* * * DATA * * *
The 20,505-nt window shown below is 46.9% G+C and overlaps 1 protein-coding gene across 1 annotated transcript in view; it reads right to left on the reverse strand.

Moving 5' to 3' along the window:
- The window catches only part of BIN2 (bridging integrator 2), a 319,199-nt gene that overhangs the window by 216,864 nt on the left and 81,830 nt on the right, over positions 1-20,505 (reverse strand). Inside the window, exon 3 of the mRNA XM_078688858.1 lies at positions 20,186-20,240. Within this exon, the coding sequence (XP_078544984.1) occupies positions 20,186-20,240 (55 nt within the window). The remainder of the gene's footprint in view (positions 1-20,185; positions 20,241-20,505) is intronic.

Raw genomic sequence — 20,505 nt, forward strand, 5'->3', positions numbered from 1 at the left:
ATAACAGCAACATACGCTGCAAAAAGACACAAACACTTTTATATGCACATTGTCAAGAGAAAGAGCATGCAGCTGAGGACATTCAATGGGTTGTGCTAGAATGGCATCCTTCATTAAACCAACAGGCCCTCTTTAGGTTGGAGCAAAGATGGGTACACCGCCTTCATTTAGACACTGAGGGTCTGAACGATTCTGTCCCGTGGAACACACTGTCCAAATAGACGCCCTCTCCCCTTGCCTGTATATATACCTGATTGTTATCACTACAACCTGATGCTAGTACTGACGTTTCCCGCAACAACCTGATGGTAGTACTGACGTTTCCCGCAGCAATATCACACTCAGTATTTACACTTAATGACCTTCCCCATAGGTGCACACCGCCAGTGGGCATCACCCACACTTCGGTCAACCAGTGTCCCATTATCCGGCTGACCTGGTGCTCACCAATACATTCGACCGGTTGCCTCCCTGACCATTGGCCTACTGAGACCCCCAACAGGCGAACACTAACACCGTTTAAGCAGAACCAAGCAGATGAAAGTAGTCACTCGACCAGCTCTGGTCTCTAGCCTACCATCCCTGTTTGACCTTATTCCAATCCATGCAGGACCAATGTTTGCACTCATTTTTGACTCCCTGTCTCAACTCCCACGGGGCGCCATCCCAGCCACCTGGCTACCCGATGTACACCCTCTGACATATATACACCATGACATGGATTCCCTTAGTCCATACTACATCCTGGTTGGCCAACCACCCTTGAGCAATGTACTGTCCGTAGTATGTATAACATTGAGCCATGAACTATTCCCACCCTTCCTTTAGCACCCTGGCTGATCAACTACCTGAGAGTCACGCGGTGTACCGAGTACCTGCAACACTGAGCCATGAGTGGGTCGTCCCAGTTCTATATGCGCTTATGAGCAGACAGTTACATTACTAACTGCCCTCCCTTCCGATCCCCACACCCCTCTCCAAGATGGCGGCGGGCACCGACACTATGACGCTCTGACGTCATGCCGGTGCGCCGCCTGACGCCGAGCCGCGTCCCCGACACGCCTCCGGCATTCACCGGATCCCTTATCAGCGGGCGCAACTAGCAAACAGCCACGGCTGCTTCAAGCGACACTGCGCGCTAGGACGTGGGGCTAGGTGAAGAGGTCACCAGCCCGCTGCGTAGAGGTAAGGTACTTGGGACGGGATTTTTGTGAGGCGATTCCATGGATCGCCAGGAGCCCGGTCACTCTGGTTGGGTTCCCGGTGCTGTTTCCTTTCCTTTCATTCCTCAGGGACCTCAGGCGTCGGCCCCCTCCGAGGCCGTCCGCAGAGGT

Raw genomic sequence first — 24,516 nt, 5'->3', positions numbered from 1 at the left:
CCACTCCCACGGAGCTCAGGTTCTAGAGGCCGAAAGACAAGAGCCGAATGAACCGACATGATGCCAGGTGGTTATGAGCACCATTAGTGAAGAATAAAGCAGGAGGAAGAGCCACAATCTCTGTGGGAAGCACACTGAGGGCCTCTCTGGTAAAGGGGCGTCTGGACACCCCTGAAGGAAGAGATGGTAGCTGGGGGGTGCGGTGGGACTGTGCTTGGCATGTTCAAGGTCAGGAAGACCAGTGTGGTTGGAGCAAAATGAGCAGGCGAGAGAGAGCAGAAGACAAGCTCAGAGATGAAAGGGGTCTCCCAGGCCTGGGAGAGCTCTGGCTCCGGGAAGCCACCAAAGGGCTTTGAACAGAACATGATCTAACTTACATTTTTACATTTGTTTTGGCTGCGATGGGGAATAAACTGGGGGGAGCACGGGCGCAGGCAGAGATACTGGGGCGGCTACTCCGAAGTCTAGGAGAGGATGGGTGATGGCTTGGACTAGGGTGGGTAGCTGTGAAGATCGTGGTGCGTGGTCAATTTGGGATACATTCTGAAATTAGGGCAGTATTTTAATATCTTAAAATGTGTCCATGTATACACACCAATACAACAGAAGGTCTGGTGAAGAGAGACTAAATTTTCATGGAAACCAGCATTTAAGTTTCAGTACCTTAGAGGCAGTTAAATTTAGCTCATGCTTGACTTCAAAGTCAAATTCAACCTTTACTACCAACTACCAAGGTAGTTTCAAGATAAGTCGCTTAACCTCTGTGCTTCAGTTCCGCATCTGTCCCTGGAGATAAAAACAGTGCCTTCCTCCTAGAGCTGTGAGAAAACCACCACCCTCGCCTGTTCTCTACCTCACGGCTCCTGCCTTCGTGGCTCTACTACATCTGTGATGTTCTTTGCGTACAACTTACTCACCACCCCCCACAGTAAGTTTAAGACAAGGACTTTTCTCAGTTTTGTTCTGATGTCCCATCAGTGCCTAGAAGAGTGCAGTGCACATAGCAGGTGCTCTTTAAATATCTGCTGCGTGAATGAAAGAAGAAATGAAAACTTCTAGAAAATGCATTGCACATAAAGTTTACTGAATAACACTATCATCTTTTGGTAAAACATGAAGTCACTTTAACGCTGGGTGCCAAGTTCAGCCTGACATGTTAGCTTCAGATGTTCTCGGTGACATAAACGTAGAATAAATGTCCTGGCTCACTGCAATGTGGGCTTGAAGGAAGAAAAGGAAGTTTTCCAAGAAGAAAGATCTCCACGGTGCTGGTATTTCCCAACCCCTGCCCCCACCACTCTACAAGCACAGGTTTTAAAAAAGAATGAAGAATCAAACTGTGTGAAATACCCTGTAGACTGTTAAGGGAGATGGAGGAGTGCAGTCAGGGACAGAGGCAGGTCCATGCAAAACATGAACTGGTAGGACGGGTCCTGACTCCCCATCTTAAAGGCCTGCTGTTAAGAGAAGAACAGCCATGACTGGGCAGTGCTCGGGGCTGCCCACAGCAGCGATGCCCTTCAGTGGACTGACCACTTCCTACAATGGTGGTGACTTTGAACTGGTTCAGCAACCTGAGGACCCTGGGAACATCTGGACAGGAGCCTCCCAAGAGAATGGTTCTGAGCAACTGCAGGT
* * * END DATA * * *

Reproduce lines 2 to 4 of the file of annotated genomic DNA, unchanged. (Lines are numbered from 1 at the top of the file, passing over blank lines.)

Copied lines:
Moving 5' to 3' along the window:
- The window catches only part of BIN2 (bridging integrator 2), a 319,199-nt gene that overhangs the window by 216,864 nt on the left and 81,830 nt on the right, over positions 1-20,505 (reverse strand). Inside the window, exon 3 of the mRNA XM_078688858.1 lies at positions 20,186-20,240. Within this exon, the coding sequence (XP_078544984.1) occupies positions 20,186-20,240 (55 nt within the window). The remainder of the gene's footprint in view (positions 1-20,185; positions 20,241-20,505) is intronic.

Raw genomic sequence — 20,505 nt, forward strand, 5'->3', positions numbered from 1 at the left: